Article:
Electricity was cut to wide areas of the southern Philippines on Saturday after suspected Muslim rebels blew up the main power transmission line with crude bombs, army and power company officials said.
Three or four improvised explosive devices made from mortar rounds toppled the transmission line tower in Lanao del Norte province on the southern island of Mindanao before dawn, army spokeswoman Steffani Cacho told reporters.
Cacho said the blasts hit the steel tower and snapped the high-voltage cable supplying electricity to three provinces on the Zamboanga peninsula and most parts of Misamis Occidental and Lanao del Norte provinces.
"We suspect rogue members of the Moro Islamic Liberation Front (MILF) are behind the attack," Cacho said, adding troops were sent to the area to guard engineers and technicians working to restore power.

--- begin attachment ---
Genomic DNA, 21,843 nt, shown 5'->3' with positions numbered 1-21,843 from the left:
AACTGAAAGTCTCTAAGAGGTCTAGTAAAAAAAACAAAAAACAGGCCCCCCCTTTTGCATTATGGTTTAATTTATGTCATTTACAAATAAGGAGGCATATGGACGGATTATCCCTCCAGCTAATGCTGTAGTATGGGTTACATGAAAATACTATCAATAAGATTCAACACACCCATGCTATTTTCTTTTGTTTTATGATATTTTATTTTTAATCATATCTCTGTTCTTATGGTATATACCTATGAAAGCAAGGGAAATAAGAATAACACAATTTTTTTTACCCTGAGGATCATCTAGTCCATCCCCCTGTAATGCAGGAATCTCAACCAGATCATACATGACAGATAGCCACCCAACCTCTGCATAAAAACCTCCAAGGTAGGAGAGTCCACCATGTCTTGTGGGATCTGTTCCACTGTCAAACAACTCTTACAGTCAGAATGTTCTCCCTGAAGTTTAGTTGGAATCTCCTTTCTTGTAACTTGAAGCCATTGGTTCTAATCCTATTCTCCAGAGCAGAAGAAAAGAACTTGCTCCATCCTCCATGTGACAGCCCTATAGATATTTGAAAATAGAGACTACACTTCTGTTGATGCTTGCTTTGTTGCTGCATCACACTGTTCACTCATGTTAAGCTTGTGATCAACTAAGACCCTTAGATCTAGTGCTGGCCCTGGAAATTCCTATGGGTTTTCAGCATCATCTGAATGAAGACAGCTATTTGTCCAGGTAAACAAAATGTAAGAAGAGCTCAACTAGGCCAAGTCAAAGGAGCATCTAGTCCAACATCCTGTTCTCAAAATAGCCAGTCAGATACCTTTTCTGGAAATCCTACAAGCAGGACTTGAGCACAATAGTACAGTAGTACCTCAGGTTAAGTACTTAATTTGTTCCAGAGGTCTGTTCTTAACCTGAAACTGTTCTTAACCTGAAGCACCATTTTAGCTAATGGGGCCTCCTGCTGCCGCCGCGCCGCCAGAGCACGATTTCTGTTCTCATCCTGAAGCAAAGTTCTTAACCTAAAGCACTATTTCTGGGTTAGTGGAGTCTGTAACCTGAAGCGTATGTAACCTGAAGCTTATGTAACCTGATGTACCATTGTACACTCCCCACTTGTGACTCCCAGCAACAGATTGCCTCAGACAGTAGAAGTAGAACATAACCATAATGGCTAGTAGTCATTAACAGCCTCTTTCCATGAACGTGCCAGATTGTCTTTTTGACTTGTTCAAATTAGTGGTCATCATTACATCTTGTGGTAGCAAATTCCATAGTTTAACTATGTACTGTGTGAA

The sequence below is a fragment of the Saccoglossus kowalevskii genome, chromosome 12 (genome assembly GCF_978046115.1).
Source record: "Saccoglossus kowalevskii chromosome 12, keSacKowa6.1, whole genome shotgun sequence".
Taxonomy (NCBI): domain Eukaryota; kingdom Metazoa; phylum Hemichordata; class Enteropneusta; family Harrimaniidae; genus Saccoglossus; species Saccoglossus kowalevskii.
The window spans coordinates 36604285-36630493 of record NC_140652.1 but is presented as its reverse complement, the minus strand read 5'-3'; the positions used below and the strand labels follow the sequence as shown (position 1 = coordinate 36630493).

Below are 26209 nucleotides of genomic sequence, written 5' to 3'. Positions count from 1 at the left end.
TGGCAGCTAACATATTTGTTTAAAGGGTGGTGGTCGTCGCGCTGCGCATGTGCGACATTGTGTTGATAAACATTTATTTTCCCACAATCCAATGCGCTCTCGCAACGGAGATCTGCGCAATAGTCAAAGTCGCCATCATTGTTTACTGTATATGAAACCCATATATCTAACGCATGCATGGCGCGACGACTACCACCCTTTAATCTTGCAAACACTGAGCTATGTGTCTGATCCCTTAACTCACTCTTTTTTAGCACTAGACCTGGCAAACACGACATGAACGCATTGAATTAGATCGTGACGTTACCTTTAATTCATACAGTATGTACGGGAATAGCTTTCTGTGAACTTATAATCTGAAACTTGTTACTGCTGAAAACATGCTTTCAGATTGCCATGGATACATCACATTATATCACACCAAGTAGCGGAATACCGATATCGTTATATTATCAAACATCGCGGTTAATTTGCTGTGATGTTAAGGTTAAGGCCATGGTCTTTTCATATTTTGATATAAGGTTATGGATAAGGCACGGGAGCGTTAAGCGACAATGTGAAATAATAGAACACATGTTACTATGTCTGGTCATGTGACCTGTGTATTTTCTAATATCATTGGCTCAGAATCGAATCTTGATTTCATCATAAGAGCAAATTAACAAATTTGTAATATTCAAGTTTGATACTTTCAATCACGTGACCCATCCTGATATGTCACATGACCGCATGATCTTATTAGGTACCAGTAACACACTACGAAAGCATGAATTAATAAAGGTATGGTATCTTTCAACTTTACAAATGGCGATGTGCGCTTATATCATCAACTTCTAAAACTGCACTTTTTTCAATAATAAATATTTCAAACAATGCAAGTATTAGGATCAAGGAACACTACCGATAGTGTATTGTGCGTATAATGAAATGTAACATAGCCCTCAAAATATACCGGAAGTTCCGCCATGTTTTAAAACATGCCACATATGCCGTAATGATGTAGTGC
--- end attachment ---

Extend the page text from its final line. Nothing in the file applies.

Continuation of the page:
Engineer Avelino Dawis, manager of the state-owned National Transmission Corporation in Iligan City, said repair workers were immediately sent to the area, but there were delays because they asked the military to provide security.
"We're doing our best to restore power as soon as possible in key urban centres in the affected provinces, including the main southern port city of Zamboanga," Dawis said.
Arvee Villafuerte, a spokesman from the company in Manila, said it might take two to three days to fully restore power but an existing 100-MW power plant near Zamboanga City was tapped to augment electricity supplies.
The attack came a week before a consortium led by China's State Grid Corp takes over operations of the country's power grid after the government sold it for $3.95 billion (Dh14.5bn) in December 2007.
Last year, nearly 40 steel towers holding transmission lines were either destroyed or damaged by bomb attacks by Muslim rebels and groups demanding protection money.